John Mattox took a rare day off Friday. He didn't even stop in at the Underground Railroad Museum.
On Saturday, on his way in, he ran into some friends and told them "everything was quiet."
He was wrong.
"As soon as I opened the door, I could smell water," said Mattox, the founder and curator of the museum in Flushing, Ohio.
It apparently started in the second floor men's room, and cascaded down through the ceiling. Even the basement, where he has a "slave cabin" set up, was flooded, hall carpets ruined, murals soaked. And on the first floor, Mattox's office was flooded. His phone, computer and security system were ruined, and now, irreplaceable documents layed scattered on the floor to dry.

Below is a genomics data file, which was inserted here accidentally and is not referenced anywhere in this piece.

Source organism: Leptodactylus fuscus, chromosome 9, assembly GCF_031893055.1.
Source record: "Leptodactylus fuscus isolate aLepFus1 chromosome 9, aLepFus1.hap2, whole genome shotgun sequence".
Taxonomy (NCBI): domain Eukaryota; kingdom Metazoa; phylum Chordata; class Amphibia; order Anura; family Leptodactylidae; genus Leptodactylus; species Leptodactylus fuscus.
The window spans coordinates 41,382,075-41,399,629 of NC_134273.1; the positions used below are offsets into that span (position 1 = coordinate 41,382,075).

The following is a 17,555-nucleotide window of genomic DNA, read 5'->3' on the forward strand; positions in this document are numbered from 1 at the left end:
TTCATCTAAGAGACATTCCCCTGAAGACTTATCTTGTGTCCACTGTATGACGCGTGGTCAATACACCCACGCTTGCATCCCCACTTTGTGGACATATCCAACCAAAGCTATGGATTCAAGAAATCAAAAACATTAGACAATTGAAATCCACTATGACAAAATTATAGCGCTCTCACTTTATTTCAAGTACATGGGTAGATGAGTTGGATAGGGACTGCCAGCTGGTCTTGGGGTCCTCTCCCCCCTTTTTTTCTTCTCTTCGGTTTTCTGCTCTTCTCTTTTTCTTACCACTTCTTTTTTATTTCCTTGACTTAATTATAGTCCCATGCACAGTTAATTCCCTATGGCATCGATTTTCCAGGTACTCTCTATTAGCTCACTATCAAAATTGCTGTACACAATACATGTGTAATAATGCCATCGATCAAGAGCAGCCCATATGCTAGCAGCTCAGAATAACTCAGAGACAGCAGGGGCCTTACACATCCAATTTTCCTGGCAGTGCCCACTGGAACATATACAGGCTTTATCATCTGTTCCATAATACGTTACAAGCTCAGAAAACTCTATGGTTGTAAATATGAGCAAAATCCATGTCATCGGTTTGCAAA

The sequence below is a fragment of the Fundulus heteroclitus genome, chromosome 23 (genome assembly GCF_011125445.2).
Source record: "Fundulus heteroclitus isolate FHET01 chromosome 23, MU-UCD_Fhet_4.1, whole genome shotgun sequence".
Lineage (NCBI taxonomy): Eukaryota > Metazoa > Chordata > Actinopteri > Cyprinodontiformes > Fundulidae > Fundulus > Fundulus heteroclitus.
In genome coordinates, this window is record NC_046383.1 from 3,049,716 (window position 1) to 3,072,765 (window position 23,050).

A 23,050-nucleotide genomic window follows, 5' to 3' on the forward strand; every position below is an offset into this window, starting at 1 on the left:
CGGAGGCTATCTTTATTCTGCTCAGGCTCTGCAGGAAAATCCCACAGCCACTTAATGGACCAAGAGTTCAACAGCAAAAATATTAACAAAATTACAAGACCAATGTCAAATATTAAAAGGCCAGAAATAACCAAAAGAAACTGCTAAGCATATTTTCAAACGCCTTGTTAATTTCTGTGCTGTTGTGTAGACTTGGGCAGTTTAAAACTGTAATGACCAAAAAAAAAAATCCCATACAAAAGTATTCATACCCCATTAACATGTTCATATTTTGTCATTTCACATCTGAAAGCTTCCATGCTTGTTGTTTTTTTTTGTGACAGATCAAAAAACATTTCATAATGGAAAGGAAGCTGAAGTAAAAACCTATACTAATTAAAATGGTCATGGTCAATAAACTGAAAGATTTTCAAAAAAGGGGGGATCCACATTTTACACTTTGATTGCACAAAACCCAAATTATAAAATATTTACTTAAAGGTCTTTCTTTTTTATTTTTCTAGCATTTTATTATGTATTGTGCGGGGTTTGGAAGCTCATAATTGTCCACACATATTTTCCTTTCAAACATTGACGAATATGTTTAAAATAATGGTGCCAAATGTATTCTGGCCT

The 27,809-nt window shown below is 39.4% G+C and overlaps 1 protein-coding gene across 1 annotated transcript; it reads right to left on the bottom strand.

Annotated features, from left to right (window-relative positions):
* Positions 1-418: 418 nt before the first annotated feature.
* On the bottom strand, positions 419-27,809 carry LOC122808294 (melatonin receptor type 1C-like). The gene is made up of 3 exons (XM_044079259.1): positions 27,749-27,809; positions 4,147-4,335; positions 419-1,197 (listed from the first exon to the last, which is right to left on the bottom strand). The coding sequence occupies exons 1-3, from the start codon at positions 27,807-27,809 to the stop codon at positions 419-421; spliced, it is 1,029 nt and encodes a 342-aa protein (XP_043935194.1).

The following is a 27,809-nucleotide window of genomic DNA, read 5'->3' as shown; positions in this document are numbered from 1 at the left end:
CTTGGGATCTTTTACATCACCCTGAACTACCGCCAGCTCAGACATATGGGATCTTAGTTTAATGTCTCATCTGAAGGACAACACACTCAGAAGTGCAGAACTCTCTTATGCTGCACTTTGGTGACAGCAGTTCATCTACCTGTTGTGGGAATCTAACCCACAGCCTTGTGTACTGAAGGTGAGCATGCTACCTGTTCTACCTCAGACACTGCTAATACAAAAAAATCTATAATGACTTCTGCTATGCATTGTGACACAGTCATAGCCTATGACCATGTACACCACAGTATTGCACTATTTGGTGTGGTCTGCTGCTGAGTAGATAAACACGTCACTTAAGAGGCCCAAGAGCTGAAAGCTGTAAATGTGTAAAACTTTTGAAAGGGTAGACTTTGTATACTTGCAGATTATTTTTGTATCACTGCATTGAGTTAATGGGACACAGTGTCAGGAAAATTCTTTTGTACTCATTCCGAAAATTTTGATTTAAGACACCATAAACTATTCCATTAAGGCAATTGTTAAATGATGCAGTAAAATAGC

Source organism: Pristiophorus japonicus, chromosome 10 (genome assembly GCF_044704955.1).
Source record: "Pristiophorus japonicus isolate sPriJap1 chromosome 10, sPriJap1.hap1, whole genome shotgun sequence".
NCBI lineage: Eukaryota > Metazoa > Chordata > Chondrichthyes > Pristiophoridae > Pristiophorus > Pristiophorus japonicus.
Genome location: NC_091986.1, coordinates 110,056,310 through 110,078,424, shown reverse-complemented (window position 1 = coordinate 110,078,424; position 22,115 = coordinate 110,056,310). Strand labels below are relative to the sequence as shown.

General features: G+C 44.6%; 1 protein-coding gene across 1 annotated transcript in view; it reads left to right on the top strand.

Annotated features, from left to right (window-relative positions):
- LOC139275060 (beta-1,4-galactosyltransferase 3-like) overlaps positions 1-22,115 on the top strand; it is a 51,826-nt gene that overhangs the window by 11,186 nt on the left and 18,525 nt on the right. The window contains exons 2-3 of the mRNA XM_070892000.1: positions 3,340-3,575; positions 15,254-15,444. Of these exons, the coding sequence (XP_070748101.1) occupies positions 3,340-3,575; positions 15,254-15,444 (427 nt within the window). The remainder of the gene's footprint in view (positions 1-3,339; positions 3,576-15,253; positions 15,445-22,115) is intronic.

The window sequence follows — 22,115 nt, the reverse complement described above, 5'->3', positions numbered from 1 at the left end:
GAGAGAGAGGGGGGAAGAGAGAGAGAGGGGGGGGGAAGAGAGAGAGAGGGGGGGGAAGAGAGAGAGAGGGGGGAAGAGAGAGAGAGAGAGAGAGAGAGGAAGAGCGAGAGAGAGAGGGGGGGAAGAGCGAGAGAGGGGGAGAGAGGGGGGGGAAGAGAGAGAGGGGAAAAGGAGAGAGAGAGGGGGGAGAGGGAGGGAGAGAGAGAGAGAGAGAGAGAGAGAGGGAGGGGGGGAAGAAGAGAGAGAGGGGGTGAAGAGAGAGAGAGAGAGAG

"The bills of sale for plantation workers in the South, a record of a prison, very important papers that were donated to the museum on loan," noted Mattox. "We saved those. But then there were other articles - slave narratives and appeals by the legislature--those are the items that got wet."
The main display room, filled with relics and memorabilia, was fortunately spared.
Still, sentimental items like a pillow made by John's late wife, Rozz, were soaked, and he's determined to save it.
He can't start work in earnest until after the insurance claim people arrive.
But after that, he says, he'll need help.
"There's a lot to be done," he said. "But with the help and support of the community, we will bring the museum back to a first class operation."
Anyone who would like to volunteer to lend a hand is urged to call Mattox at 740-968-6113.